In a previous post, it was noted how odd it is that Republican senators are meeting with President Obama’s Supreme Court pick, D.C Court of Appeals Judge Merrick Garland, when they have no intention of confirming him. It just seems like an exercise in wasting time. At worst, it could be seen as a way for the GOP, especially those running in vulnerable races, of showing some attempt at outreach, or demonstrating that they’re somewhat taking their constitutional obligations on judicial nominations seriously, though it’s a rather transparent look at crafting a political escape hatch. I think most voters would probably see it that way; doing much while doing little. Nevertheless, that hasn’t stopped over a quarter of the GOP Senate caucus from agreeing to meet with Garland, according to Ari Melber (via NBC News):
Two weeks into the nomination fight, 16 Republican senators now say they will meet with Garland — over 25 percent of the GOP caucus — according to a running count by NBC News.
That includes senators up for re-election in Blue States, such as New Hampshire’s Kelly Ayotte and Illinois’ Mark Kirk, who will be the first Republican to actually meet with Garland when they talk Tuesday.
The list also includes Republicans in Red States, such as Oklahoma, Alaska and Kansas.
“As a courtesy I would meet” with Garland, South Dakota Sen. Mike Rounds, said earlier this month, while noting that he did still oppose the nomination.
Sen. Ron Johnson, currently campaigning for re-election in Wisconsin, said he had “no problem with meeting people.” But given his opposition to Garland, he added, “I’m not sure what the point will be.”
At least three GOP senators also back a hearing for Garland’s nomination — moderates like Illinois’ Kirk and Maine’s Susan Collins, plus Kansas’ Senator Jerry Moran — while most of their colleagues oppose both of those steps.
According to Garland’s boosters and some GOP strategists, Republicans are abandoning opposition to meetings because it could make them appear obstructionist — or even rude.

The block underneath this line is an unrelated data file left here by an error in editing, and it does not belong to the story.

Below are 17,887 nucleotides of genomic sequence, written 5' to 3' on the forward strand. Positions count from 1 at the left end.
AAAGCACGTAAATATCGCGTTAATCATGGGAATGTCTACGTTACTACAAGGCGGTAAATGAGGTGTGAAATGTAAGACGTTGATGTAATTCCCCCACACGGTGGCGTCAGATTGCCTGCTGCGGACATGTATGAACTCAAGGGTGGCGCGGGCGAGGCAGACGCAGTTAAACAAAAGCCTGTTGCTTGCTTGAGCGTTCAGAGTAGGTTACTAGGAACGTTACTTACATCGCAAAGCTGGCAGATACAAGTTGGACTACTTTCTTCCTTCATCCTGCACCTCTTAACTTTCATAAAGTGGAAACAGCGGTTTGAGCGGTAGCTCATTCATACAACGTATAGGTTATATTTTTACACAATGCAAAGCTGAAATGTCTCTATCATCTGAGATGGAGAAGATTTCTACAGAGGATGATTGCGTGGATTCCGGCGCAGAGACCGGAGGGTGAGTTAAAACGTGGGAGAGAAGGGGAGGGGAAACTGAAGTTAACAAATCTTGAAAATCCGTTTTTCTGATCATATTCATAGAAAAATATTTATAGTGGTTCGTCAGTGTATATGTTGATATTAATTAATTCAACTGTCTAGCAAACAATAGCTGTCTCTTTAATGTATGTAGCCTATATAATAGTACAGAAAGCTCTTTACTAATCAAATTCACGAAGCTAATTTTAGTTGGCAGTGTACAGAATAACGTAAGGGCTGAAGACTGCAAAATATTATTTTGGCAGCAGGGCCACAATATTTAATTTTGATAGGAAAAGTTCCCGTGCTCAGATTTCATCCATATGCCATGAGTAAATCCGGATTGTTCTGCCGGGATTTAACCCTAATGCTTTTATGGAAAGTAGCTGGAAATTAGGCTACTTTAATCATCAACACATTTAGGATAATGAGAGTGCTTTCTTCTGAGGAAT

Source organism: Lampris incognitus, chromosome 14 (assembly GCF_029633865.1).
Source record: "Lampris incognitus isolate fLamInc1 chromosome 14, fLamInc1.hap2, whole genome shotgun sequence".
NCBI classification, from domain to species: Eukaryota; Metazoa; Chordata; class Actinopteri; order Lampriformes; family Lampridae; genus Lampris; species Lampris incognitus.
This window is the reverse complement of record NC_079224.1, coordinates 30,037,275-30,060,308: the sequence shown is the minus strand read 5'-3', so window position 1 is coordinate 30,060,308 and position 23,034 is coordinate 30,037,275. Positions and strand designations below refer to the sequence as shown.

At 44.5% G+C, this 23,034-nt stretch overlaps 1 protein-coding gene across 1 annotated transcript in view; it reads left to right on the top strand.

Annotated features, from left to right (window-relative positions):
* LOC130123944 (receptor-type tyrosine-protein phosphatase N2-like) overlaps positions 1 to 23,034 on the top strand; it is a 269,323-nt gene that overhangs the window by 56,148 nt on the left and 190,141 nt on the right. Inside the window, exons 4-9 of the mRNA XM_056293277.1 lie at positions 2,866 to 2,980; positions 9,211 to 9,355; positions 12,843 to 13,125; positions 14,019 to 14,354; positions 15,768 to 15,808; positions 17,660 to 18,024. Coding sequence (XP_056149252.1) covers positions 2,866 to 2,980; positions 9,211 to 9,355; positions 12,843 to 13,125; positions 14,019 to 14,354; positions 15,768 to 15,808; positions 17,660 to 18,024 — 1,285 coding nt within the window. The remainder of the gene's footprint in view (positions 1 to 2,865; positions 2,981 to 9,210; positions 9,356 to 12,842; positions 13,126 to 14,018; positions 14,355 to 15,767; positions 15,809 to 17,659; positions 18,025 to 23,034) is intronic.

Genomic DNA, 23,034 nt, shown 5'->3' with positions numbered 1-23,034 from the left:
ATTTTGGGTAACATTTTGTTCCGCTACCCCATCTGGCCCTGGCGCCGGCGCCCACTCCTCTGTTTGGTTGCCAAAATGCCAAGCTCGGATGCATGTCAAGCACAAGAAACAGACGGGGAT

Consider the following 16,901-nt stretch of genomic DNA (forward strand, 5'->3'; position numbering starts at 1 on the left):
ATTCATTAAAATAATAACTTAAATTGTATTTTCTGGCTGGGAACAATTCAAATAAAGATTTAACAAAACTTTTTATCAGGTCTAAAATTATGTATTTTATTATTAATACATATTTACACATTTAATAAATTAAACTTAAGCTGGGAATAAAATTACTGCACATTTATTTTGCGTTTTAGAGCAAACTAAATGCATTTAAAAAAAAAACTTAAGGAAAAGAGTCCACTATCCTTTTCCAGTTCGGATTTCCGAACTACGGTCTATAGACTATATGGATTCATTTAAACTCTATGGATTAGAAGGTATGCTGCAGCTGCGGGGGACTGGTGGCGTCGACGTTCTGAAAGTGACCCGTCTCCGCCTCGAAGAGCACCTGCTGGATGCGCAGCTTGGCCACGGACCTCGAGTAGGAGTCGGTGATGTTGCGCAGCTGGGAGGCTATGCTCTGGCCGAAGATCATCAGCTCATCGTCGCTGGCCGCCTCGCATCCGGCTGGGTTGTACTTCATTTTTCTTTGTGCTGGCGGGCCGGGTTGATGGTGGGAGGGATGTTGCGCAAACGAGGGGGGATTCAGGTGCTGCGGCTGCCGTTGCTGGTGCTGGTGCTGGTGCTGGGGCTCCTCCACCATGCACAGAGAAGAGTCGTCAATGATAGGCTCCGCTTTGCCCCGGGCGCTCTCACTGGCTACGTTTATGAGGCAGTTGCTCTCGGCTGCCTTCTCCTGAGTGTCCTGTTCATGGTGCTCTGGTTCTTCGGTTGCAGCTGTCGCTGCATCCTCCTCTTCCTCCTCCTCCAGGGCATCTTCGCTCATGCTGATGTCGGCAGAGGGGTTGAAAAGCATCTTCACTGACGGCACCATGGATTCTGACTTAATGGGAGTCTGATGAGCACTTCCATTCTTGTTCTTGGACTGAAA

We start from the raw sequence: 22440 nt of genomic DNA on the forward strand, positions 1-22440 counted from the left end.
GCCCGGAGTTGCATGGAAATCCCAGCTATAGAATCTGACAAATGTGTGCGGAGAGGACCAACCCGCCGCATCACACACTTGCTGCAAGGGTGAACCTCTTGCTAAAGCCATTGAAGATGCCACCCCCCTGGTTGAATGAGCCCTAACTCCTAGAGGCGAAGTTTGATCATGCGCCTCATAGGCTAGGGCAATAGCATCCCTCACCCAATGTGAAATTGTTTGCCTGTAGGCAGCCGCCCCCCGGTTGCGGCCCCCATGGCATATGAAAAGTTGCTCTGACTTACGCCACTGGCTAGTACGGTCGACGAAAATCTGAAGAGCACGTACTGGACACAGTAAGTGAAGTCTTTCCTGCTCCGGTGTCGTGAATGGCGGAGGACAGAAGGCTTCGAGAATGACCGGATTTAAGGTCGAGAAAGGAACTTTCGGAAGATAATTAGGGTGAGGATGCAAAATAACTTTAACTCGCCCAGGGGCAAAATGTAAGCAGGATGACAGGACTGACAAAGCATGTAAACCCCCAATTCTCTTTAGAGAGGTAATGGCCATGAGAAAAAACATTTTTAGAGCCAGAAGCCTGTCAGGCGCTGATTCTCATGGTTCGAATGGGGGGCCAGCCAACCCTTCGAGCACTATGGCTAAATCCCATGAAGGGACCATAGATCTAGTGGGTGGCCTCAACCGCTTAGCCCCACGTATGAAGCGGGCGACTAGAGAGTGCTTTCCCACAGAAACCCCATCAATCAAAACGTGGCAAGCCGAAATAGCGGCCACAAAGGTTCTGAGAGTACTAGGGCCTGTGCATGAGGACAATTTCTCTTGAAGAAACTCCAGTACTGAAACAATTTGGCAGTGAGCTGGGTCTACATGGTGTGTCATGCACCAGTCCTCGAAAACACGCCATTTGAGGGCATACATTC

Melber added that there is “ample polling” to suggest that the American public want Congress to vote on Garland’s nomination now, though Guy mentioned last month that the electorate is evenly split on filing the SCOTUS vacancy. Regardless, the whole notion of not meeting with Garland being rude is another weird angle to this fight. Is it rude not to meet with him, or is it even more insulting to meet with a person you have no interest in voting for when his nomination is brought to the Senate floor? Optics wise, is it worse that Senate Majority Leader Mitch McConnell (R-KY) decided not to vote on judicial nominations until after the next president is sworn in come January 2017, or the appearance that he has no control of his caucus, a quarter of which is meeting with the president’s nominee? Frankly, the president doing the wave at a Cuban baseball game with Raul Castro seems to be a lot worse following the devastating terrorist attack in Brussels, which killed four Americans, that was only compounded by his weak sauce argument that if he had cancelled his appearance at the game–and either left for Washington or had gone to Brussels–the terrorists would win. The cherry on top was that of Obama doing the tango in Argentina, while Brussels took stock of the destruction.
So, frankly, when it comes to bad optics, Obama is the undisputed winner for now. These meetings, while probably frustrating to McConnell’s office, are no indication that Senate Republicans are moving towards a confirmation vote or supporting Garland. Maybe it’s a bit shocking that 16 GOP senators agreed to meet with the president’s nominee, but that’s about it. At the same time, if Hillary looks like she’s going to clinch a presidential win as November approaches, Garland may be the best worst option for conservatives regarding the Court’s balance. He isn’t perfect, but he is surely a lot better than any of Hillary’s would-be nominees, that’s for sure. Then again, if you watch this ad by the Judicial Crisis Network about Garland, you’ll see how that could be a hard sell.Editor’s Note: This is a crosspost from Townhall.com.